Wednesday, 4 June 2014

Scuba Diver Gets ID Tattoo On Tooth Implants (Just In Case)



Shark Encounter Has Diver Using The Word Of Mouth
(By STEPHEN WEIR, PUBLISHED IN DIVER MAGAZINE)

Backside of Stephen Weir's Dental Implant. Some numbers obscured for privacy

If you can see my social insurance number, it means you are my dentist, or I am dead. Eaten by a shark. Lost at sea. Or, maybe I was onboard an exploding airplane that somehow missed the crushed coral runway on a distant atoll.

Late last year I got my Toronto dentist to tattoo my social insurance number onto the backside of my new upper left implant. You can’t see it without a mirror and me opening my mouth wide.

It wasn’t cheap. But, as a diver who has had a few close calls underwater (all of them my fault), the tattoos give me peace of mind knowing that if my body washes up on a faraway beach, or if fishermen find my jaw in the gut of a shark, there is a good chance that I will be identified and my remains returned home for cremation.

I have had two encounters with sharks over the past decade – a large Tiger Shark in the Gulf of Mexico and a pair of small Great Whites that I accidentally got between while they were feeding on baby sea lions just off shore in the Galapagos Islands.  Both encounters left me shaken; concerned about my own mortality and the real fear my body (or what is left of it) will never be identified.

Dental outfits in the United States specializing in making ceramic and gold implants, crowns and bridges, know about this fear and are now able to put custom artwork in your mouth.  Here in Canada there aren’t many companies offering the service. My dentist, Toronto's  Dr Evelyne Bourrouilh was originally going to place an identification chip (similar to what pet owners use to tag their dogs and cats) on my implant but opted for the tattoo when she found a local lab willing to permanently mark the tongue side of soon-to-be-installed ceramic tooth. The picture you see above was taken just before the two-tooth tooth implant was screwed into my upper jaw.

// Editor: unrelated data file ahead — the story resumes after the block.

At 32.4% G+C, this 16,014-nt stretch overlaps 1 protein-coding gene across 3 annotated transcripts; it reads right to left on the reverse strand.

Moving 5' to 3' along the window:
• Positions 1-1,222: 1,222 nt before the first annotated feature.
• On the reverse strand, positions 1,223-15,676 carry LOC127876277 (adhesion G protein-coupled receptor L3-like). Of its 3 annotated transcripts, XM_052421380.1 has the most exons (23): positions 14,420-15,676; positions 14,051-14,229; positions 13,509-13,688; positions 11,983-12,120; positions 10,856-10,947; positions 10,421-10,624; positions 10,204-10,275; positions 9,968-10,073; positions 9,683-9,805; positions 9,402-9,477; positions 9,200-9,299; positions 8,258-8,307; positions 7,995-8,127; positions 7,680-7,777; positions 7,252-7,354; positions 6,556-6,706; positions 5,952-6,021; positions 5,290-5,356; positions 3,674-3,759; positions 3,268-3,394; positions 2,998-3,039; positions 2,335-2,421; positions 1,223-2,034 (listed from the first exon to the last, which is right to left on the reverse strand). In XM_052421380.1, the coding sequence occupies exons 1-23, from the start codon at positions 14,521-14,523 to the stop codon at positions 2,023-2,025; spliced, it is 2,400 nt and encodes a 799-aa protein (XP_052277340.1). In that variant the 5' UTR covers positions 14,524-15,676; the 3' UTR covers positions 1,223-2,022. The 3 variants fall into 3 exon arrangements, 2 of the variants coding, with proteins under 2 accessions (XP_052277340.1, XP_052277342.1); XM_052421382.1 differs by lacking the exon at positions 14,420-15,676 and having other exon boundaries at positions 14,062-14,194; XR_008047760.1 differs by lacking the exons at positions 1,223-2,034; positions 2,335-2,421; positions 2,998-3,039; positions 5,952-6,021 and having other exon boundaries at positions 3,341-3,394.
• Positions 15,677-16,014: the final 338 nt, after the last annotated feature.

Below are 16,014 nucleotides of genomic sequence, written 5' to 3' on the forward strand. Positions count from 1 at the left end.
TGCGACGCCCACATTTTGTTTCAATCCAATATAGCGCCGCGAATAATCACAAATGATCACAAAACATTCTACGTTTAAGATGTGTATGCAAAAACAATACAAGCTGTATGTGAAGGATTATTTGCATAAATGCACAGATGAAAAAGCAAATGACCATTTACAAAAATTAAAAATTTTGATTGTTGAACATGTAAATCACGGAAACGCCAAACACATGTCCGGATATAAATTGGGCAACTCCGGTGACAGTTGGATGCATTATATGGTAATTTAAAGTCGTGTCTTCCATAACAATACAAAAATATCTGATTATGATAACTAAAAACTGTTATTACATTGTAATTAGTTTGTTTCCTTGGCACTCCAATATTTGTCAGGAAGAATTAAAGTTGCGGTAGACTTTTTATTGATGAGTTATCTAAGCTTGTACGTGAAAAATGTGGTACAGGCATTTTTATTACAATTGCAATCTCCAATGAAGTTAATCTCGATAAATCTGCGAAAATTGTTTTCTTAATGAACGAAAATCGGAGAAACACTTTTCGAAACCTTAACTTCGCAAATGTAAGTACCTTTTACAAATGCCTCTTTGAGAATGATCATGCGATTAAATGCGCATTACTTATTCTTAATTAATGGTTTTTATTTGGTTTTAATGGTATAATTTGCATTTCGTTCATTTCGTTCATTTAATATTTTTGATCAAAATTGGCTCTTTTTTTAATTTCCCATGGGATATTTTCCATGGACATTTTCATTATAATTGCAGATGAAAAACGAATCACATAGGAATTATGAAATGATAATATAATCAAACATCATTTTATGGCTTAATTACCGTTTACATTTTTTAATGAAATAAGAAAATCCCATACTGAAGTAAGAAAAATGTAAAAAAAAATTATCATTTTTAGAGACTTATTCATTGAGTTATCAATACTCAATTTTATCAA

“Our first request for a dental tattoo was by an airline stewardess in about 1990. She requested that her initials be engraved on her crown, so that her body could be easily identified if the plane crashed. We put her initials on her molar and she was thrilled,” says Tom Kowalkowski, the president of Westbrook Dental Studio in Chicago.  I contacted his company when I  first went looking for a tooth tat – however I decided to work with my dentist and a lab in my home city.

“Anyone can get a tooth tattoo on their crown, bridge, or dental implant,” he continues. “The tattoo stays on your tooth permanently if you want it to be there, but if you want to get rid of the tooth tattoo, your dentist can grind it off in a matter of minutes.”

There are a growing number of labs in the US that work with dentists to put the small tattoos on manufactured teeth.  Dentists and their patients choose suitable artwork  -- fraternity letters are popular and so are cartoon characters – or they can design their own.  The implants and crowns are delivered to the labs and the tats are put into the surface of the ceramic teeth and then returned to your dentist for insertion.

The cost in the US can run from $85 to $200 more per tooth.   The lab that my dentist found in Toronto charged about $300 to print my SIN number, like a stain, onto my porcelain implant. It was then covered in a clear porcelain and baked until it became part of the tooth.

When viewed in a mirror the SIN numbers are backward.  I probably should have had them done the other way! No worries I still have four more implants on the way. My next tat? My email address frontward and backwards and my website URL!


Brucie, the Shark (Jaws Ride at Universal Studio)
MY LATEST CLOSE ENCOUNTER

Tigers, Great Whites and the Galapagos Sharks have been known to attack divers.  They don’t necessarily intend to eat the neoprene wrapped human, but the simple act of tasting is usually fatal.  I survived my meetings intact but they left me with a deep concern that I might die diving and that my remains might not be found and identified for a long time.